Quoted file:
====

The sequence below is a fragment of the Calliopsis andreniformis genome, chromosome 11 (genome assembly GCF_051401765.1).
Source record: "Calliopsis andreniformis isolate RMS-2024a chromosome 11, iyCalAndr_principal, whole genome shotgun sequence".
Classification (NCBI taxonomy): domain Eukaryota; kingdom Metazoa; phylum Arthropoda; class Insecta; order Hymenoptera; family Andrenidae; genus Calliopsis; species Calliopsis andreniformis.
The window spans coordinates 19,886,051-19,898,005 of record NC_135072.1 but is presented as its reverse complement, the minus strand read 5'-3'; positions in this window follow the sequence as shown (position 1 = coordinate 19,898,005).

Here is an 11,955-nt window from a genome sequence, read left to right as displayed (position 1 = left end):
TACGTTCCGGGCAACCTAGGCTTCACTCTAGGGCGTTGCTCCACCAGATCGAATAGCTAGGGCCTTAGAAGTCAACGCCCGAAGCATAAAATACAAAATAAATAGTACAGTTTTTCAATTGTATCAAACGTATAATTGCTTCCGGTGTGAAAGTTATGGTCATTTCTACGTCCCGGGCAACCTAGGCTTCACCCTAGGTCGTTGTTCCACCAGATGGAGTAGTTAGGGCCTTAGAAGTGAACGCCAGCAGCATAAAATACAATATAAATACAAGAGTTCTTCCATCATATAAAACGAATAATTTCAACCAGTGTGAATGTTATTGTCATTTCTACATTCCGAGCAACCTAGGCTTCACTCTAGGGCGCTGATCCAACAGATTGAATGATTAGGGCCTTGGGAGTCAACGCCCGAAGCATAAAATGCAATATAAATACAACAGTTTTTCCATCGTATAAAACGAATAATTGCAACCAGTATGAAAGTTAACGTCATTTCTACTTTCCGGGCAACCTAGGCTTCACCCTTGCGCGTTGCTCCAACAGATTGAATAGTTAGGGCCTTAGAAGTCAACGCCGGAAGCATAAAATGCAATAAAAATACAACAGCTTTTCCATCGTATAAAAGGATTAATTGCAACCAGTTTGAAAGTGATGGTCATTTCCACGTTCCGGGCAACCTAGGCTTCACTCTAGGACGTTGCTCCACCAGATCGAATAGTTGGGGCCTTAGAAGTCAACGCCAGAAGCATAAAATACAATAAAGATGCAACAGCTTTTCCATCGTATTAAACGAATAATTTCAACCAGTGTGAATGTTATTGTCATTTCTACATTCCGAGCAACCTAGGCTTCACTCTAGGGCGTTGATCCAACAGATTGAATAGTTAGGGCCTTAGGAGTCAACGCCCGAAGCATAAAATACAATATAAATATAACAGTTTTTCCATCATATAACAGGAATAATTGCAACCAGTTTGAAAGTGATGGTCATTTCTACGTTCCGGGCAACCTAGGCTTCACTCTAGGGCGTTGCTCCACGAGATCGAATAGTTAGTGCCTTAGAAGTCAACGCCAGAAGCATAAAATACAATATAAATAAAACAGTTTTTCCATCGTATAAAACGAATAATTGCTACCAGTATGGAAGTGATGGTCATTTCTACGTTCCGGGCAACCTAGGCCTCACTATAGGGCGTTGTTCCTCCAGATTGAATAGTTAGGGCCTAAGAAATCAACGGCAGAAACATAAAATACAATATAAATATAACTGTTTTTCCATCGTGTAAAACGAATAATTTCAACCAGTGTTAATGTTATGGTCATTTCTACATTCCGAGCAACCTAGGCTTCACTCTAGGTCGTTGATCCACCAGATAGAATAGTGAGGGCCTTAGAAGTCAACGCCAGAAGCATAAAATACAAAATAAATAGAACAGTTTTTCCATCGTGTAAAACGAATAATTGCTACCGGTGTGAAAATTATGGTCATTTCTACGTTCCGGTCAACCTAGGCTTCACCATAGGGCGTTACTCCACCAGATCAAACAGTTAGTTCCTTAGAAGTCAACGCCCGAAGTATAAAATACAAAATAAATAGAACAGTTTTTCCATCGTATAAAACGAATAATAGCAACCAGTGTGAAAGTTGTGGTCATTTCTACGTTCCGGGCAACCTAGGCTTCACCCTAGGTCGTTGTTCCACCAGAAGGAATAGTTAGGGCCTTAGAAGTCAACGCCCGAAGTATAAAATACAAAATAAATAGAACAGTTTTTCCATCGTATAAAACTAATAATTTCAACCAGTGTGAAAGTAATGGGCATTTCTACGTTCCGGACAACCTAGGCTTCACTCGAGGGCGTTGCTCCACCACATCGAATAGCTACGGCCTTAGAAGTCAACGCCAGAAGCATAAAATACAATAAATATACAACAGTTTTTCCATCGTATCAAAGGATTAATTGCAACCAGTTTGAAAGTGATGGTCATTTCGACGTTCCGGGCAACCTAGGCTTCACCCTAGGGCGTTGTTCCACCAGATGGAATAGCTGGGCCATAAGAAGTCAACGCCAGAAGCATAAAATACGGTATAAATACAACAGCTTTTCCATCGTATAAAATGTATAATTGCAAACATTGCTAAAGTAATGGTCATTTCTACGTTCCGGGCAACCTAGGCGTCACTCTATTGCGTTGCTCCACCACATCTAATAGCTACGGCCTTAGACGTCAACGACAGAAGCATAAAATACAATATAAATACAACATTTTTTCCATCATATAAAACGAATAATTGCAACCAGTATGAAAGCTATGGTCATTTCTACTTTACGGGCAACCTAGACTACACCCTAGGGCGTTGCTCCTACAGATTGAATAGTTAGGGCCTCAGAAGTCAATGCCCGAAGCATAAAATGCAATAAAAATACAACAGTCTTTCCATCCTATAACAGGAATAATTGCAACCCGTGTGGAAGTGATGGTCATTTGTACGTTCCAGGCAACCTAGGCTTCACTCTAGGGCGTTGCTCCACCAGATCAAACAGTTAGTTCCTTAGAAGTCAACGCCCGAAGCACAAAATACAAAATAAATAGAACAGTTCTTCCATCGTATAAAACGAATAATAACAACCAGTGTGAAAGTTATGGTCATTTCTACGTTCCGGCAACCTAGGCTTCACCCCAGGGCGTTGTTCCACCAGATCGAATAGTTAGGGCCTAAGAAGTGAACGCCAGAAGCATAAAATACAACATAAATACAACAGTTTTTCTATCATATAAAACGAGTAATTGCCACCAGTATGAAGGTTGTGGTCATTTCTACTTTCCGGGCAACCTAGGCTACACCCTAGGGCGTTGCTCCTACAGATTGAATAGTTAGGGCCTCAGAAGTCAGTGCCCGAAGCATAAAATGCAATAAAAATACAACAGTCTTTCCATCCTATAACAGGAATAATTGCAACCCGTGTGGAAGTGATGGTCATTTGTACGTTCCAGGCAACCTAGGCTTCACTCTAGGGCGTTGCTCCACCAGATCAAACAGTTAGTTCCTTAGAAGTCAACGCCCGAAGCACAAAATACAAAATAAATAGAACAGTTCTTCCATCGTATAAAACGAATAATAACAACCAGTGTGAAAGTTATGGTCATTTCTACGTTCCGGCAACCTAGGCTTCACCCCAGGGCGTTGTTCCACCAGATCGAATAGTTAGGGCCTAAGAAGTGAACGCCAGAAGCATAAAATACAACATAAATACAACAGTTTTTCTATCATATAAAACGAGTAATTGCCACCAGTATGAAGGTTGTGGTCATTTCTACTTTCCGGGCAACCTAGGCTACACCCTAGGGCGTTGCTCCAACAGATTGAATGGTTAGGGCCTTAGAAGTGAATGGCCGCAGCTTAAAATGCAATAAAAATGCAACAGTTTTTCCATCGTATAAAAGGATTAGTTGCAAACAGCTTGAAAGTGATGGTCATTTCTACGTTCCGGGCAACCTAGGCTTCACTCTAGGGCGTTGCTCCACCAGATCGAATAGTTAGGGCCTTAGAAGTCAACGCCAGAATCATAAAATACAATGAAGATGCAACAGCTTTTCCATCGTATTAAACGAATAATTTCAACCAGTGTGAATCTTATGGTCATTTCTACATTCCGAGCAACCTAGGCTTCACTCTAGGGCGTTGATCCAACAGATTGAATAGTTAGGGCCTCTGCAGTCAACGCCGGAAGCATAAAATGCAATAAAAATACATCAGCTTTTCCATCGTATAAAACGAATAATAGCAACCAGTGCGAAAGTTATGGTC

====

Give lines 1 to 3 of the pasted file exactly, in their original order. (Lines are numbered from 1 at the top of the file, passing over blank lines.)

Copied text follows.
The sequence below is a fragment of the Calliopsis andreniformis genome, chromosome 11 (genome assembly GCF_051401765.1).
Source record: "Calliopsis andreniformis isolate RMS-2024a chromosome 11, iyCalAndr_principal, whole genome shotgun sequence".
Classification (NCBI taxonomy): domain Eukaryota; kingdom Metazoa; phylum Arthropoda; class Insecta; order Hymenoptera; family Andrenidae; genus Calliopsis; species Calliopsis andreniformis.